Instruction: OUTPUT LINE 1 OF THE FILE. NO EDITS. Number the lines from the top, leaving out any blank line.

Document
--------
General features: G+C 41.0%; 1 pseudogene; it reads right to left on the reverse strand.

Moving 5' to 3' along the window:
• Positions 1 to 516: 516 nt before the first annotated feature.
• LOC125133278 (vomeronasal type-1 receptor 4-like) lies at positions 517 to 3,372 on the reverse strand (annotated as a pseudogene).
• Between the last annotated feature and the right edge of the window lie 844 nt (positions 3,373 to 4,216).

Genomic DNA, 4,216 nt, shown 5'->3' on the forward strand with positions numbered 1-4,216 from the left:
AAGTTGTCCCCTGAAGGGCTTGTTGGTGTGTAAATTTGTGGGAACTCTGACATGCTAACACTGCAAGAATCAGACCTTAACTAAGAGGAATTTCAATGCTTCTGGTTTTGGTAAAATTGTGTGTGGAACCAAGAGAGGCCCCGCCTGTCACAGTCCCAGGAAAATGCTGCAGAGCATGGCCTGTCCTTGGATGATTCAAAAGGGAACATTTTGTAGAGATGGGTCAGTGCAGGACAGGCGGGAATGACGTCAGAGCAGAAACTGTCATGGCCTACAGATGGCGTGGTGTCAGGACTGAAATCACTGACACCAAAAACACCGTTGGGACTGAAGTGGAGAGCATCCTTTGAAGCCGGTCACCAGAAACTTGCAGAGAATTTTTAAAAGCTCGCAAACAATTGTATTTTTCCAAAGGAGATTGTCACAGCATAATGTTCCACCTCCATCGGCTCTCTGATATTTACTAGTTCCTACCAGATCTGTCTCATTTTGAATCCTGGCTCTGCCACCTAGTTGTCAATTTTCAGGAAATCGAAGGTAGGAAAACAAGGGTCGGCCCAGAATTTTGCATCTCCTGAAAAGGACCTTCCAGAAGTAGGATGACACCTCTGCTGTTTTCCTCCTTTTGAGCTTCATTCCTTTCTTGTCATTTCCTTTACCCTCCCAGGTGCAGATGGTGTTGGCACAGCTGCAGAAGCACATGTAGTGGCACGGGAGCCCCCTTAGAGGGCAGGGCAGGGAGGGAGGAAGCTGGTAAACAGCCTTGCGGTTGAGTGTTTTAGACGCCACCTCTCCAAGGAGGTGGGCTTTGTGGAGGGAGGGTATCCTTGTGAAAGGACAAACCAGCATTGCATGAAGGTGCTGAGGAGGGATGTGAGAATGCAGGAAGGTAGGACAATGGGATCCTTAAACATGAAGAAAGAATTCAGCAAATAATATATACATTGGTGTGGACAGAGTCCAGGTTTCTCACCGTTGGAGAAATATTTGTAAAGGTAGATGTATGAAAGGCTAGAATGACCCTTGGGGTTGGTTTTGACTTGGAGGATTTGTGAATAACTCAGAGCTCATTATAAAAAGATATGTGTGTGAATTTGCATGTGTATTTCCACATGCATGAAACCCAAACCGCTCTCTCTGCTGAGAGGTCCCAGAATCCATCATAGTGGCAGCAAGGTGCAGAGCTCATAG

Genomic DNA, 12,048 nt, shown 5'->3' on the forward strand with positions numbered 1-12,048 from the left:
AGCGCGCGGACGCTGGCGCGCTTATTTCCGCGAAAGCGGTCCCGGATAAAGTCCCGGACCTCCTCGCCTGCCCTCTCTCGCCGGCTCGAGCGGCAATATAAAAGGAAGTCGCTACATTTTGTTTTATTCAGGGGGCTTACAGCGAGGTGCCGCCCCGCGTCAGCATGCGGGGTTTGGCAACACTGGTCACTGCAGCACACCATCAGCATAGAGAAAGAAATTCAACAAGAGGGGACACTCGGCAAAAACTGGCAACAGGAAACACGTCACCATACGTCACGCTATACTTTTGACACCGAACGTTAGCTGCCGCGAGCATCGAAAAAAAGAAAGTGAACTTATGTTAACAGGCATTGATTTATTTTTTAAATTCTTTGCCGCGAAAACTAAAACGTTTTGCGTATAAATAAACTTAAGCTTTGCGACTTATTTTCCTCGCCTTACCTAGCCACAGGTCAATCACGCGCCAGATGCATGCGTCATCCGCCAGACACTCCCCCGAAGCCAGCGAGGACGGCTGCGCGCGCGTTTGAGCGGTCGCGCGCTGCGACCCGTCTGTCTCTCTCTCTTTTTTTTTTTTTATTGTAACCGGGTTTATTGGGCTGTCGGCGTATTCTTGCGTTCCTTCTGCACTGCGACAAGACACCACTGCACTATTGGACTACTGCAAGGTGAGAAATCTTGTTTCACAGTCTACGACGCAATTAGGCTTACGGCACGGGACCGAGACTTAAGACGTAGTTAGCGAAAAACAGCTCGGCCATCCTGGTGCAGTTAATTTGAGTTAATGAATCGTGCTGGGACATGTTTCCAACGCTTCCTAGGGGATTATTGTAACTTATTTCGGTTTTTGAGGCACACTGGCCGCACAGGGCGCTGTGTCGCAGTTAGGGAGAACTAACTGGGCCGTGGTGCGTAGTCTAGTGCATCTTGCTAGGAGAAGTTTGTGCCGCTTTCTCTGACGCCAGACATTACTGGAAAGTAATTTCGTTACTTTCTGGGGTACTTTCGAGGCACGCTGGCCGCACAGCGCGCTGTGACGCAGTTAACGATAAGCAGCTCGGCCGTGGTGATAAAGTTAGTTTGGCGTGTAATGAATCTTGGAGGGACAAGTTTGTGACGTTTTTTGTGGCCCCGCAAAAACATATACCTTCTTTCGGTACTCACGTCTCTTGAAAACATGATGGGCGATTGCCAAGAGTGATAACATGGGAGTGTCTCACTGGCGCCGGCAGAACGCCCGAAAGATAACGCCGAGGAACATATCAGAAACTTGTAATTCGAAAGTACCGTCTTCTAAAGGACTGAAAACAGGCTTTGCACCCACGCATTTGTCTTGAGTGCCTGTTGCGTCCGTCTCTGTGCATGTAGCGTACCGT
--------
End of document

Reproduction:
General features: G+C 41.0%; 1 pseudogene; it reads right to left on the reverse strand.